NYU Langone surgeons use a minimally invasive procedure, called a laparoscopic Heller myotomy, to widen the lower esophageal sphincter—the muscular valve in the esophagus that allows food to pass into the stomach. Most people who can tolerate general anesthesia are good candidates for this procedure, including those who have already had upper abdominal surgery.
During this procedure, the surgeon makes four or five small incisions in the upper portion of the abdomen. He or she inserts tiny instruments and a long, flexible tube with a camera at the end, called a laparoscope, into the abdomen.
With guidance from the laparoscope, the surgeon separates the stomach and esophagus from the surrounding tissues. The surgeon cuts into the top layer of the lower part of the esophagus and upper part of the stomach to loosen them.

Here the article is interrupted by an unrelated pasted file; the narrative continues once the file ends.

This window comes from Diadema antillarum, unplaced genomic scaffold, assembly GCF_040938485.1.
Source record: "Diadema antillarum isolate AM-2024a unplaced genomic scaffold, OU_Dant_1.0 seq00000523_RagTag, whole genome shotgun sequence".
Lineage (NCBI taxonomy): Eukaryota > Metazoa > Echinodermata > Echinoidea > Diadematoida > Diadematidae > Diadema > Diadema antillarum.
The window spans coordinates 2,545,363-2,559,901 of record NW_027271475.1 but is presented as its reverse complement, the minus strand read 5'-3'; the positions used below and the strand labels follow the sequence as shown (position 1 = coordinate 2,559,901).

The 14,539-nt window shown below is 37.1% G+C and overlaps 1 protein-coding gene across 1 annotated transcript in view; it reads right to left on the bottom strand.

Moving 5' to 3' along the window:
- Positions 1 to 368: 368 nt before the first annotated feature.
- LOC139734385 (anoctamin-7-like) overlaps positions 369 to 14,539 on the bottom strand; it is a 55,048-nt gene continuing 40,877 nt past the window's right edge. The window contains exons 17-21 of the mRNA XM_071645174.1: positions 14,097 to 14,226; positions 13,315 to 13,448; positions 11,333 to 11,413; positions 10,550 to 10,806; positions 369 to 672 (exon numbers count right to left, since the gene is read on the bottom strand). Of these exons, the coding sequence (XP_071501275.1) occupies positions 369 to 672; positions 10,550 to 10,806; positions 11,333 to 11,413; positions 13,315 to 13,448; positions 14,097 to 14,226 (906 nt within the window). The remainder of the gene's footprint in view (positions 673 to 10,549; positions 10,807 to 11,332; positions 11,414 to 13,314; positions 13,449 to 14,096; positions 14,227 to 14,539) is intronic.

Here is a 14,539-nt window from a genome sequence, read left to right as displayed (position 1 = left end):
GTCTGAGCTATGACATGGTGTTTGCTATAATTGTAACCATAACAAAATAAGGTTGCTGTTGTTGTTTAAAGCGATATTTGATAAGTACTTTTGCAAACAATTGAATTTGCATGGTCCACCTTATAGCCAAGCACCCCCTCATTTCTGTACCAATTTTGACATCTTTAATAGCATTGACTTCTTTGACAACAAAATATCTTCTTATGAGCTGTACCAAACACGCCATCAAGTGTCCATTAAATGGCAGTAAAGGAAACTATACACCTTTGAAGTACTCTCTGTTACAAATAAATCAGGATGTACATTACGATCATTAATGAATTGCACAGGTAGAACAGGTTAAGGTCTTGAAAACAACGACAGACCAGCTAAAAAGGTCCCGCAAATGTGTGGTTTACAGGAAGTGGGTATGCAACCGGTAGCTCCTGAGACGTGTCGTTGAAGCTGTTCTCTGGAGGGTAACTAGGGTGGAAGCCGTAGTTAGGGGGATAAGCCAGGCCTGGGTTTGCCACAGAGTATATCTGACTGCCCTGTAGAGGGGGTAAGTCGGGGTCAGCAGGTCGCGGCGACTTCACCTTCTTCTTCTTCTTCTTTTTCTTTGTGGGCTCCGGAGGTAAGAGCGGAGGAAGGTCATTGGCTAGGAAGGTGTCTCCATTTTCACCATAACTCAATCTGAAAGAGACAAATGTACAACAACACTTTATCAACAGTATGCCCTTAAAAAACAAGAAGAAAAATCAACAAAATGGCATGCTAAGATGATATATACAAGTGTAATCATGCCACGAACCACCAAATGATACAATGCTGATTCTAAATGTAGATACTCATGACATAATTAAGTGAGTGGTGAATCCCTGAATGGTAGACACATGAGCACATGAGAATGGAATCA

Although complications of this procedure are rare, some people may develop a perforation in the lower esophageal sphincter. If this occurs, it usually heals on its own while you are in the hospital.
After a Heller myotomy, most people are able to return home within one to two days. You may have a swallowing study called a barium esophagram while you’re in the hospital to ensure the esophagus isn’t leaking.
Your doctor may recommend sticking to a liquid diet for a week, then slowly incorporating soft foods into your diet. Most people experience relief almost immediately after surgery, and studies show that the majority continue to have symptom relief a decade later.
Many people develop gastroesophageal reflux disease, or GERD, after a Heller myotomy. Because the procedure loosens the lower esophageal sphincter, it may allow stomach acid to travel backward into the esophagus. For this reason, the surgeon may recommend an additional procedure, called a fundoplication, during the Heller myotomy to prevent GERD symptoms.
During a fundoplication, the surgeon wraps the upper part of the stomach, called the fundus, around the bottom of the esophagus to strengthen the valve and prevent stomach acid from flowing back into the esophagus.